The Mayan Natural Swimming Pools: 4 Things to Know When You Visit a Cenote

The Mayan Natural Swimming Pools: 4 Things to Know When You Visit a Cenote

NATURAL WONDER: THE RING OF CENOTES

WHAT IS IT
Cenotes are picturesque holes in the ground filled with gorgeous turquoise-colored freshwater, commonly found in the Yucatan Peninsula of Mexico. Some cenotes are part of a massive underground network of rivers and caves that remain, for the large part, unexplored. Others are just afternoon swimming holes or cave-diving destinations.

WHY IS IT IMPORTANT
The Ring of Cenotes is one of the most beautiful natural formations on planet Earth. These natural wonders took millions of years to create, making them aesthetically, historically and scientifically remarkable.
They played an important role in the Mayan culture as a sacred place for religious sacrifices and as the only resource for fresh, sweet water in the local Yucatan jungle. Without cenotes, the Mayan civilization may not have prospered.

 

HOW THEY WERE FORMED

START
Researchers have found a buried impact crater that occurred 65 million years ago. The impact carved out a bowl-shaped crater nearly 100 km in diameter, affecting the circulation of groundwater on the Yucatan Peninsula. (1)
 
CREATION
The Yucatan Peninsula is a gigantic slab of limestone with freshwater rivers located underground. This groundwater dissolved the limestone over millions of years and consequently produced caverns and caves. Sometimes the ceilings of these caverns collapse, which creates a sinkhole, aka a cenote. (1)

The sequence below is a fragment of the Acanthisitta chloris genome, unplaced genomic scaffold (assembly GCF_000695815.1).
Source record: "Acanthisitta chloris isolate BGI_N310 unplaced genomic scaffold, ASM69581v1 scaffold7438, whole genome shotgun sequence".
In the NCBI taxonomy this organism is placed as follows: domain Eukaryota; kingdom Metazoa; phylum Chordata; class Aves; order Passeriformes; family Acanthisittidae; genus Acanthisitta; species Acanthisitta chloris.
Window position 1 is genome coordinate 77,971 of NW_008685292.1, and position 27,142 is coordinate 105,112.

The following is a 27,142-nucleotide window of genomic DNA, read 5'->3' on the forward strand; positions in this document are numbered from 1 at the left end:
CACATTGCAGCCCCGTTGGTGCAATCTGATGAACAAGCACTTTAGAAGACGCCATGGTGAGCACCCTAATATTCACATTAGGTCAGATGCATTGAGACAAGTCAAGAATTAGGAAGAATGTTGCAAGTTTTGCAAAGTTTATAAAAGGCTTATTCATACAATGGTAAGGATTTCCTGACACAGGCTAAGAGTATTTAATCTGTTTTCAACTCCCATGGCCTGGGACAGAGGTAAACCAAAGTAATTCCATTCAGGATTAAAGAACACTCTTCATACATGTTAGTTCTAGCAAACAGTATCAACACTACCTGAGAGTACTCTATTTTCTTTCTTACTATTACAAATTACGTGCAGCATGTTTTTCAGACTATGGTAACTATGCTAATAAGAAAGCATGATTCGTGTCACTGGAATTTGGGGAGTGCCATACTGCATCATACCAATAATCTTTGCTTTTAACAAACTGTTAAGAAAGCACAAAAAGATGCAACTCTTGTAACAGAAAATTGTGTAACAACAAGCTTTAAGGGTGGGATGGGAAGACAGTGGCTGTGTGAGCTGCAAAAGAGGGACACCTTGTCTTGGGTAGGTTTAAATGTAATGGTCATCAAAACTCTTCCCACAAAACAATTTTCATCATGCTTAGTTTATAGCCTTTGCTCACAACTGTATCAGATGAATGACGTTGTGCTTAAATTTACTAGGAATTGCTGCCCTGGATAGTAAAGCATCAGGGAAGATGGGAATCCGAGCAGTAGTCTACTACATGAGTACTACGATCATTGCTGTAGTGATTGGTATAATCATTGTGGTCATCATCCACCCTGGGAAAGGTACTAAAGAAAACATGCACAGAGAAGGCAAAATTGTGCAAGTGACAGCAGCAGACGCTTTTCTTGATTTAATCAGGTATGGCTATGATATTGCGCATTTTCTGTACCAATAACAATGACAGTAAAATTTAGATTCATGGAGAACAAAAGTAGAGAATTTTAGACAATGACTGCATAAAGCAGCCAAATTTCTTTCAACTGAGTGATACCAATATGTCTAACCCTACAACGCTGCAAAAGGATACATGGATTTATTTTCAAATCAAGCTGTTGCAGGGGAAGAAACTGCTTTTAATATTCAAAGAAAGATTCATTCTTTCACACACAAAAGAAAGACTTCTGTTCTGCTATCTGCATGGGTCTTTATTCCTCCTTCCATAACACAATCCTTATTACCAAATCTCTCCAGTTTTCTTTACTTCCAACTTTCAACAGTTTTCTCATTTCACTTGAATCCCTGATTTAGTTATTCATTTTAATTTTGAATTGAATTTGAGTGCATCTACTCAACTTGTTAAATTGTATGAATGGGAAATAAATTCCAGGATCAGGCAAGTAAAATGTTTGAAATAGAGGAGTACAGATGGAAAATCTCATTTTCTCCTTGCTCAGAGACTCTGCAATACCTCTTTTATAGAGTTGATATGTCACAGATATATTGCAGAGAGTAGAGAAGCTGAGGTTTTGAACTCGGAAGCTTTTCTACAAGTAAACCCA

TODAY
There’s approximately over 6000 cenotes in the Yucatan area, which form a ring that coincides with the rim of the Chicxulub crater and is the only visible feature on the surface that indicates the huge crater below. (1)

SACRED TO THE MAYANS

PRIMARY WATER SOURCE
The Yucatan area has very few rivers and lakes, but plenty of cenotes that served as the primary source of freshwater for the Maya civilization. This explains why we often find major Maya settlements close to cenotes.

HUMAN SACRIFICES
Cenotes represented the entrance to the underworld (or afterlife). It was common to throw precious objects (including jade, gold, copper, incense) and humans into cenotes as offerings to the cult of the rain gods, Chacs. A survivor was believed to bring a message from the gods about the year’s crops.

RECOGNITION IN MODERN SOCIETY

SUBMITTED TO UNESCO
The Ring of Cenotes have been suggested as a Criteria VIII inclusion, which features “outstanding examples representing major stages of earth's history, including the record of life, significant ongoing geological processes in the development of landforms, or significant geomorphic or physiographic features.” (2)

5 THINGS TO KNOW

PERFECT PLACE TO SNORKEL
The water that gathers in these subterranean cenotes is a crystal clear turquoise color with a very pleasant temperature. The only wildlife found are small fish, making it safe and a perfect sight for snorkeling.

HARD TO FLOAT
Cenotes are filled with freshwater without any traces of salt, which makes it difficult to float. Wear a life vest… because better safe than sorry.

RESPECT THE MAYAN CULTURE
For spiritual purposes and as a way to show respect to the Mayan culture, it is customary for shamans or healers to bless and cleanse visitors before entering a cenote.

BIODEGRADABLE SUNSCREEN
Chemical sunscreens and insect repellents may contaminate the water and potentially harm natural life of the cenote.

CAVE DIVING
Cave diving has become extremely popular. An official diving certification isn’t required, but common sense is. Friendly reminder that accidents happen so look twice before choosing where to plunge. Safety first.

JOIN US

SPREAD THE WORD
A cenote is the natural swimming pool we wish we had in our backyards. Share with your friend who loves clear and crisp mineral-rich water.

SOURCES


(1) Yucatan Today
(2) Forbes